Leading into the weekend, where the debt ceiling had not been settled, markets were exhibiting very interesting positioning. To start, US Treasuries across the maturity spectrum were hugely out of favor. Net speculator positioning in options and futures were as short as they have every been.
The charts below show the 2-year, 5-year and 10-year US Treasury.
At the same time, investors were very short stocks. The next couple charts show speculator net positioning in the S&P 500 and the MSCI EAFE Index (a proxy for the developed world ex-US).
[ZH: The most recent positioning data from CFTC shows that these participants hold a net short futures position of nearly 405,000 contracts, the most since September 2007. Additionally, their short positioning has increased over each of the most recent four weeks. Just for context, the S&P 500 peaked on Oct. 11, 2007 at 1576 points, triggering the Great Financial Crisis of 2008-2009, a month after bearish positioning was as high as it is today.]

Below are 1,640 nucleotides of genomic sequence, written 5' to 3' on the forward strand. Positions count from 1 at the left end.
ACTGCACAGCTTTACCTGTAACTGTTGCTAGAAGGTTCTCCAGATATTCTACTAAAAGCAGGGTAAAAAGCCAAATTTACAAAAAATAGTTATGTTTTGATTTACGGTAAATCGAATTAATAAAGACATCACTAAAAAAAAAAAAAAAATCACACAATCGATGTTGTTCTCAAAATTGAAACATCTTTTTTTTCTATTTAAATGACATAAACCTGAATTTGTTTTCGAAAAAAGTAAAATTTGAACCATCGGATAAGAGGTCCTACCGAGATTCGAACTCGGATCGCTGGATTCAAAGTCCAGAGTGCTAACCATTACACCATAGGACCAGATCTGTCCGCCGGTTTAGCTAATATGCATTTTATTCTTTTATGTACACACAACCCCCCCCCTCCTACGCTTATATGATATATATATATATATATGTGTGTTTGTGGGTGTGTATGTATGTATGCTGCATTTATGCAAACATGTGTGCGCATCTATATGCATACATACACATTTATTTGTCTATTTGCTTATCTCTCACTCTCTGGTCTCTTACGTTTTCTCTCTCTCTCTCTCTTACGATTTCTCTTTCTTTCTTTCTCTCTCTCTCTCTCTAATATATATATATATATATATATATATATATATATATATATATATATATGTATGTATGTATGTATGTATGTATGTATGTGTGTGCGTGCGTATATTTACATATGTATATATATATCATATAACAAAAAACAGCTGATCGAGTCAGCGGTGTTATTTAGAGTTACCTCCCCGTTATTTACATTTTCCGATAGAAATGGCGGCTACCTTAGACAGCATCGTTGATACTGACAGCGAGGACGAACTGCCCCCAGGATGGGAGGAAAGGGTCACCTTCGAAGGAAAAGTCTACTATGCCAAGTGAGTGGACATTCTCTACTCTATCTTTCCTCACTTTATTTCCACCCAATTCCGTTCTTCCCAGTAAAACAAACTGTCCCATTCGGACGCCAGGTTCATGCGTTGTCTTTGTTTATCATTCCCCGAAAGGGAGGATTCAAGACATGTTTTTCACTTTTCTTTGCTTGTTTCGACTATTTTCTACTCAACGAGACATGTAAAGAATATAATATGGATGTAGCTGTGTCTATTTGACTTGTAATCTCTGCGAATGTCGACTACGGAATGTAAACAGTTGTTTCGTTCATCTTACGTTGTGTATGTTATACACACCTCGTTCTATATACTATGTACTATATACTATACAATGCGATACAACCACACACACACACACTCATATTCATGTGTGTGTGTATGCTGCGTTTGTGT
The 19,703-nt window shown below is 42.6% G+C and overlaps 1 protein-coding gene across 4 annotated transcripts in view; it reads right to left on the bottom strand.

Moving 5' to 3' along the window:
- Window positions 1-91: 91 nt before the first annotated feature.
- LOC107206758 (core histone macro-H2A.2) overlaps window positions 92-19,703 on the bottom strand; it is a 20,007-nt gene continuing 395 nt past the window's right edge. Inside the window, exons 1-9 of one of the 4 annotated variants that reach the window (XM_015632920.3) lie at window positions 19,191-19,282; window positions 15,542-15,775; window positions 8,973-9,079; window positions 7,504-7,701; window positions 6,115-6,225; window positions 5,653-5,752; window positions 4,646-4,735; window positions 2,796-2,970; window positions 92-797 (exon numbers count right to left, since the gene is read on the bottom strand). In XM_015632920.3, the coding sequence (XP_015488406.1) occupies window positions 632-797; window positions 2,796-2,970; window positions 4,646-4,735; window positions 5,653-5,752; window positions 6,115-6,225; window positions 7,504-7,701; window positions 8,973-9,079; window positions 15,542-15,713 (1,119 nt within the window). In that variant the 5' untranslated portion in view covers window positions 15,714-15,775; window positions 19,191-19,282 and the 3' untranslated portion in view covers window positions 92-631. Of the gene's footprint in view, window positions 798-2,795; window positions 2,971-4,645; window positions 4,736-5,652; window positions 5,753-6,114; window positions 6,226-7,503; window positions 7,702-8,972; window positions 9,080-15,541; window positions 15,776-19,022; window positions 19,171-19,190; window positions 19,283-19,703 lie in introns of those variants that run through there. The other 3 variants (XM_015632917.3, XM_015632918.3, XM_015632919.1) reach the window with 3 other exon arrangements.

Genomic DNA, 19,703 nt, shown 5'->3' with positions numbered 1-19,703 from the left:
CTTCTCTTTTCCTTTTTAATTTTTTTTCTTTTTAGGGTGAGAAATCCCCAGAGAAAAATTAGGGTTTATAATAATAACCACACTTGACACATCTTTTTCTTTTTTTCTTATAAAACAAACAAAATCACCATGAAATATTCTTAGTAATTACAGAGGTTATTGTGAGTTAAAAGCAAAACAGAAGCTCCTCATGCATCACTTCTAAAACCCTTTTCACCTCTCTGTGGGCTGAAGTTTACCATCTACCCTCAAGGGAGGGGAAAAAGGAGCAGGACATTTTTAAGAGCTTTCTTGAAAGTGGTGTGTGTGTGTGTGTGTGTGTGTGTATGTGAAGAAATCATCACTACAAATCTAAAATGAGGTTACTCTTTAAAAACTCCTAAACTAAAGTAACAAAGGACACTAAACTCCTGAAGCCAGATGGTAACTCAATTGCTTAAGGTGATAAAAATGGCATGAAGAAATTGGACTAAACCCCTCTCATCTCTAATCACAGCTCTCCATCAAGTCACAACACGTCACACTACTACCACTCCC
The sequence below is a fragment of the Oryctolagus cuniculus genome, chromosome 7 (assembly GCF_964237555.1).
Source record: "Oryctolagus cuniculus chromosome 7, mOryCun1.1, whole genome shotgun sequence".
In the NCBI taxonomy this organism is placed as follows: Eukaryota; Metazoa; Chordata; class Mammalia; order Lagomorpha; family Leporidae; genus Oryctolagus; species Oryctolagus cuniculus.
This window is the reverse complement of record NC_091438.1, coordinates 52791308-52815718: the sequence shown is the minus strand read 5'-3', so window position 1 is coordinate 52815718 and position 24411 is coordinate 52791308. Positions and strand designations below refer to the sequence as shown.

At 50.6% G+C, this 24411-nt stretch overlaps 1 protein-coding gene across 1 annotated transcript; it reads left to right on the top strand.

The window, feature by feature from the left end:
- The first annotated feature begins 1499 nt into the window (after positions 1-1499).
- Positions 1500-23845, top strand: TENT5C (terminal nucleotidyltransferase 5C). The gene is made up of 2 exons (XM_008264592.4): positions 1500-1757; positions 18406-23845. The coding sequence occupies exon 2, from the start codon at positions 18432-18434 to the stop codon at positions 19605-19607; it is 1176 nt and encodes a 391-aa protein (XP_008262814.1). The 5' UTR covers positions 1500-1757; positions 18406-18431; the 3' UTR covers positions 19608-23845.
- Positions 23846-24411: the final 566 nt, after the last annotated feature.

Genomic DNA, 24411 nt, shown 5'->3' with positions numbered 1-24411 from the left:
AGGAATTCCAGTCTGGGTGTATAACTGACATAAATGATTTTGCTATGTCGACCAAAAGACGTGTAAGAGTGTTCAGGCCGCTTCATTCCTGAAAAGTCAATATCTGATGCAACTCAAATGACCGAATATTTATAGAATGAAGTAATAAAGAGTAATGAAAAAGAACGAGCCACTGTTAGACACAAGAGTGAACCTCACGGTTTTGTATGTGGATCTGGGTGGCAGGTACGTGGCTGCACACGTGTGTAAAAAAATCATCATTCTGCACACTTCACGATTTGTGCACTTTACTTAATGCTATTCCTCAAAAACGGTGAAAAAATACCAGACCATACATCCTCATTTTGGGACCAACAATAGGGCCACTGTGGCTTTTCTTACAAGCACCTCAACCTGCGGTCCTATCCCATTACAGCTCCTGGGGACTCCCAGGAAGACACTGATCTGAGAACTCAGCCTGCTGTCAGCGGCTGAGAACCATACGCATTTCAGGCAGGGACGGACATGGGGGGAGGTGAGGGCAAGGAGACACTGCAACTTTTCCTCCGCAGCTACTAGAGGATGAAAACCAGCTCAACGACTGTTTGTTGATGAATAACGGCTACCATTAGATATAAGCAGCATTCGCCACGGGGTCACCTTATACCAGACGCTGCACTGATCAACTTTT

Hopefully, a successful debt ceiling deal brings some risk-taking back into the markets. At present, all money flows are going into money market funds, which is good news and bad news. The bad news of course is that these are money flows not going into risky assets. The good news is that, should the inflation fever break convincingly and US Treasury rates roll over, there is a tremendous amount of money that will be looking for higher returns.
While early indications seem to suggest that spending will be curbed in the next few years relative to the baseline by about $50 billion, while at the same time the US Treasury may issue a flood of US Treasury bills to rebuild its coffers, perhaps the more attractive play right now is the medium-to-longer dated US Treasuries.